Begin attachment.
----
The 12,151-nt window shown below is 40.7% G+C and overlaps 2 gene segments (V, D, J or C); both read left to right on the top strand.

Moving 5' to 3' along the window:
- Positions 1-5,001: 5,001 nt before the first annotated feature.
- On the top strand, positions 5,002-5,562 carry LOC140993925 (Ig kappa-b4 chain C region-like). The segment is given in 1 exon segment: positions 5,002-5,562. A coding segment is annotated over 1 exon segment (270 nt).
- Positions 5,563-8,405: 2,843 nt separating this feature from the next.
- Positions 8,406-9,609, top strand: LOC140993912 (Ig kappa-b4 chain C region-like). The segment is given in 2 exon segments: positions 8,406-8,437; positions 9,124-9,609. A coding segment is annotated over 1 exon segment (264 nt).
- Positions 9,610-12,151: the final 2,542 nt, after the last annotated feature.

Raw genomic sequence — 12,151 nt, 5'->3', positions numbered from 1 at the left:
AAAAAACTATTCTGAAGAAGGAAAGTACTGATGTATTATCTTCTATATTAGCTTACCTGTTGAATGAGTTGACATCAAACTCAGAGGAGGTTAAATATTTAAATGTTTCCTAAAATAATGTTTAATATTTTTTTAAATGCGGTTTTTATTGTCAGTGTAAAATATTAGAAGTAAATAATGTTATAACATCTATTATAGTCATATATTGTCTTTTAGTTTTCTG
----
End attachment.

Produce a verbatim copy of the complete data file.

The 12,151-nt window shown below is 40.7% G+C and overlaps 2 gene segments (V, D, J or C); both read left to right on the top strand.

Moving 5' to 3' along the window:
- Positions 1-5,001: 5,001 nt before the first annotated feature.
- On the top strand, positions 5,002-5,562 carry LOC140993925 (Ig kappa-b4 chain C region-like). The segment is given in 1 exon segment: positions 5,002-5,562. A coding segment is annotated over 1 exon segment (270 nt).
- Positions 5,563-8,405: 2,843 nt separating this feature from the next.
- Positions 8,406-9,609, top strand: LOC140993912 (Ig kappa-b4 chain C region-like). The segment is given in 2 exon segments: positions 8,406-8,437; positions 9,124-9,609. A coding segment is annotated over 1 exon segment (264 nt).
- Positions 9,610-12,151: the final 2,542 nt, after the last annotated feature.

Raw genomic sequence — 12,151 nt, 5'->3', positions numbered from 1 at the left:
AAAAAACTATTCTGAAGAAGGAAAGTACTGATGTATTATCTTCTATATTAGCTTACCTGTTGAATGAGTTGACATCAAACTCAGAGGAGGTTAAATATTTAAATGTTTCCTAAAATAATGTTTAATATTTTTTTAAATGCGGTTTTTATTGTCAGTGTAAAATATTAGAAGTAAATAATGTTATAACATCTATTATAGTCATATATTGTCTTTTAGTTTTCTG